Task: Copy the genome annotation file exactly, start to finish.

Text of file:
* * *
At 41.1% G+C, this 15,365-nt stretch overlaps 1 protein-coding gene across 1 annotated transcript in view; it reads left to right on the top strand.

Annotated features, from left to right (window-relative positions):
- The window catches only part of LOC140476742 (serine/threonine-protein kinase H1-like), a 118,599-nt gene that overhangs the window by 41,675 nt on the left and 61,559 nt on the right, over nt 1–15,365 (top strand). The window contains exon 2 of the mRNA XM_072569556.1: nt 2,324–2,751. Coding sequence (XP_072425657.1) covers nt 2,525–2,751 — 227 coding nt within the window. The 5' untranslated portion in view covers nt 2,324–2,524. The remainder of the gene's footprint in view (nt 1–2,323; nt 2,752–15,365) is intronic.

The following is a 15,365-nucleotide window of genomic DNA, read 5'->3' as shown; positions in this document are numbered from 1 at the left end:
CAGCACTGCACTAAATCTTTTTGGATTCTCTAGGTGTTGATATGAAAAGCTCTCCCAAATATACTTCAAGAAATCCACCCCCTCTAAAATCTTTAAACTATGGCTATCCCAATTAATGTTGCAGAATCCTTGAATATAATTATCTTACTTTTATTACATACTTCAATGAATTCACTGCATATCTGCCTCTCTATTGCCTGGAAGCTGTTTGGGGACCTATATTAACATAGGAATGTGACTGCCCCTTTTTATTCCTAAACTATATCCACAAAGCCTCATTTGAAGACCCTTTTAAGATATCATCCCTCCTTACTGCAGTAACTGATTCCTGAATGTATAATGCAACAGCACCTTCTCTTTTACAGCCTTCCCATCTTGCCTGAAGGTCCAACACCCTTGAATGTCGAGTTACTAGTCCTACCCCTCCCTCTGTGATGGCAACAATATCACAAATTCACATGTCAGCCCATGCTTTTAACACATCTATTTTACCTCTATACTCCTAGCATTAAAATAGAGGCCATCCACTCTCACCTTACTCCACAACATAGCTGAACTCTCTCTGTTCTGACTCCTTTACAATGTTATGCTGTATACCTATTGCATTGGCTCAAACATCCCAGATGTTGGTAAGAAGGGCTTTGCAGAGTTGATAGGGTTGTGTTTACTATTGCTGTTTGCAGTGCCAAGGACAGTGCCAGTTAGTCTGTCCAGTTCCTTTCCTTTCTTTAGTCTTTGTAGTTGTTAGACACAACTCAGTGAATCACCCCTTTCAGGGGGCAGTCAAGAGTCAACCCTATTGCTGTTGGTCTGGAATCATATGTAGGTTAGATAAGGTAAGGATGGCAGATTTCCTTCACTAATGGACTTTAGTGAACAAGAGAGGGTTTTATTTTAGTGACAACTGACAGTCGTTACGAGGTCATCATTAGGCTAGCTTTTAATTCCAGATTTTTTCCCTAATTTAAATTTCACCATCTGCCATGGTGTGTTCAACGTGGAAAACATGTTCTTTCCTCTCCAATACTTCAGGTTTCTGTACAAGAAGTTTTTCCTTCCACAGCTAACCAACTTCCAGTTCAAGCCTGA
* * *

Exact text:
At 41.1% G+C, this 15,365-nt stretch overlaps 1 protein-coding gene across 1 annotated transcript in view; it reads left to right on the top strand.

Annotated features, from left to right (window-relative positions):
- The window catches only part of LOC140476742 (serine/threonine-protein kinase H1-like), a 118,599-nt gene that overhangs the window by 41,675 nt on the left and 61,559 nt on the right, over nt 1–15,365 (top strand). The window contains exon 2 of the mRNA XM_072569556.1: nt 2,324–2,751. Coding sequence (XP_072425657.1) covers nt 2,525–2,751 — 227 coding nt within the window. The 5' untranslated portion in view covers nt 2,324–2,524. The remainder of the gene's footprint in view (nt 1–2,323; nt 2,752–15,365) is intronic.

The following is a 15,365-nucleotide window of genomic DNA, read 5'->3' as shown; positions in this document are numbered from 1 at the left end:
CAGCACTGCACTAAATCTTTTTGGATTCTCTAGGTGTTGATATGAAAAGCTCTCCCAAATATACTTCAAGAAATCCACCCCCTCTAAAATCTTTAAACTATGGCTATCCCAATTAATGTTGCAGAATCCTTGAATATAATTATCTTACTTTTATTACATACTTCAATGAATTCACTGCATATCTGCCTCTCTATTGCCTGGAAGCTGTTTGGGGACCTATATTAACATAGGAATGTGACTGCCCCTTTTTATTCCTAAACTATATCCACAAAGCCTCATTTGAAGACCCTTTTAAGATATCATCCCTCCTTACTGCAGTAACTGATTCCTGAATGTATAATGCAACAGCACCTTCTCTTTTACAGCCTTCCCATCTTGCCTGAAGGTCCAACACCCTTGAATGTCGAGTTACTAGTCCTACCCCTCCCTCTGTGATGGCAACAATATCACAAATTCACATGTCAGCCCATGCTTTTAACACATCTATTTTACCTCTATACTCCTAGCATTAAAATAGAGGCCATCCACTCTCACCTTACTCCACAACATAGCTGAACTCTCTCTGTTCTGACTCCTTTACAATGTTATGCTGTATACCTATTGCATTGGCTCAAACATCCCAGATGTTGGTAAGAAGGGCTTTGCAGAGTTGATAGGGTTGTGTTTACTATTGCTGTTTGCAGTGCCAAGGACAGTGCCAGTTAGTCTGTCCAGTTCCTTTCCTTTCTTTAGTCTTTGTAGTTGTTAGACACAACTCAGTGAATCACCCCTTTCAGGGGGCAGTCAAGAGTCAACCCTATTGCTGTTGGTCTGGAATCATATGTAGGTTAGATAAGGTAAGGATGGCAGATTTCCTTCACTAATGGACTTTAGTGAACAAGAGAGGGTTTTATTTTAGTGACAACTGACAGTCGTTACGAGGTCATCATTAGGCTAGCTTTTAATTCCAGATTTTTTCCCTAATTTAAATTTCACCATCTGCCATGGTGTGTTCAACGTGGAAAACATGTTCTTTCCTCTCCAATACTTCAGGTTTCTGTACAAGAAGTTTTTCCTTCCACAGCTAACCAACTTCCAGTTCAAGCCTGA